Can you see the camouflaged seahorse? (Picture by Stephen Childs, CC).

To sum up: the main objective of mimetic animals is to trick the senses (e.g. sight, hearing, smell…) of the other organisms they live with, in order to induce them a specific behavior that gives mimetic animals a benefit in return.

Types of mimicry

There are different ways to classify the different types of mimicry, but I will show you two main groups of mimicry, in which we will see different subtypes: defensive mimicry and non-defensive mimicry.

Defensive mimicry

The defensive mimicry is specially performed by animals that have lots of predators, so their survival rates depend on avoiding their predators.

BATESIAN MIMICRY

Venomous and poisonous animals tend to develop flashy traits (especially flashy morphological traits, like coloration and menacing sounds) which alert other animals about their danger. This phenomenon is known as aposematism (when an animal has a flashy coloration we talk about aposematic coloration). In the Batesian mimicry, the mimetic organism (that is usually harmless and edible) copies the flashy traits of a venomous or poisonous organism present in its habitat in order to make predators think it’s a harmful species. Thus, the mimetic organism avoids being caught and eaten by predators.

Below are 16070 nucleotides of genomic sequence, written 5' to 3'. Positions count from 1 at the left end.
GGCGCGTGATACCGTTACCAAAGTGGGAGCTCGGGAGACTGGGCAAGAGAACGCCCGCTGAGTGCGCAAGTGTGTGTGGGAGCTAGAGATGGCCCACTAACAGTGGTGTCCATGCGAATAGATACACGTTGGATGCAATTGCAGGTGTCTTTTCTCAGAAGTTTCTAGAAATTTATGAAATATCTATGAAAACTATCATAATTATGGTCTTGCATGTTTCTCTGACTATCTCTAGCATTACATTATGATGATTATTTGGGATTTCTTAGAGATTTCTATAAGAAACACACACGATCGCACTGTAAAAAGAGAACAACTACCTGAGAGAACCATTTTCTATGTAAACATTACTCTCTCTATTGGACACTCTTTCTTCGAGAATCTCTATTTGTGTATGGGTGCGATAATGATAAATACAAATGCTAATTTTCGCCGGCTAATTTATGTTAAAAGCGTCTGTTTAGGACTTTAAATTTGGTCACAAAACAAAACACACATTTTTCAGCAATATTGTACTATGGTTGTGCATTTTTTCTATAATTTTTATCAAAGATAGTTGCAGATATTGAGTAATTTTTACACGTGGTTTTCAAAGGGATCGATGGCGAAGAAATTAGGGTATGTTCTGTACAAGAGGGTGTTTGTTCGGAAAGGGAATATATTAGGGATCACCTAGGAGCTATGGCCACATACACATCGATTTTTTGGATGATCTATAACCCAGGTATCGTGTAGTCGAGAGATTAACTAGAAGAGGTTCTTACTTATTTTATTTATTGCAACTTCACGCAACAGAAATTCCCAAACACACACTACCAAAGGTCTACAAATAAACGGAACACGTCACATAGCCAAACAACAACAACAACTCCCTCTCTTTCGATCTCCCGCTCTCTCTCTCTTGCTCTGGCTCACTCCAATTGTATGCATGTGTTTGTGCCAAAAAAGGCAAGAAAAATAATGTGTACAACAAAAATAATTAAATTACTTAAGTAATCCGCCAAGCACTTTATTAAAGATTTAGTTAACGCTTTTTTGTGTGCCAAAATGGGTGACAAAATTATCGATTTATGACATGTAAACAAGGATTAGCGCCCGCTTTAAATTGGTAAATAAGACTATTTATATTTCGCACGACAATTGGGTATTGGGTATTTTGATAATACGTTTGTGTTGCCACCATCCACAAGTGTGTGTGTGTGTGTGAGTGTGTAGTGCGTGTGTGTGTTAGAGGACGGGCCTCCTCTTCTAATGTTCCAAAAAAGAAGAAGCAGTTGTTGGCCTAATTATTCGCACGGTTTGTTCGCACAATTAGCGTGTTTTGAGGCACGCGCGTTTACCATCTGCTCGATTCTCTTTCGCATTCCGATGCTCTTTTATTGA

Poisonous Coral Snake (on the left) and non-poisonous Scarlet King Snake or False Coral Snake (on the right). The second one imitates the aposematic coloration of the first one (Source: oakdome.com).

 

MÜLLERIAN MIMICRY

Sometimes, there are various poisonous or venomous species coexisting at the same time in the same habitat that are all being very hunted by predators (and sometimes by the same predator). In some of these cases, even when only one of these species has an aposematic trait to dispel predators, the rest of them try to mimic it and develop this trait (or traits). In contrast with de Batesian mimicry, in this model all species are harmful at some degree.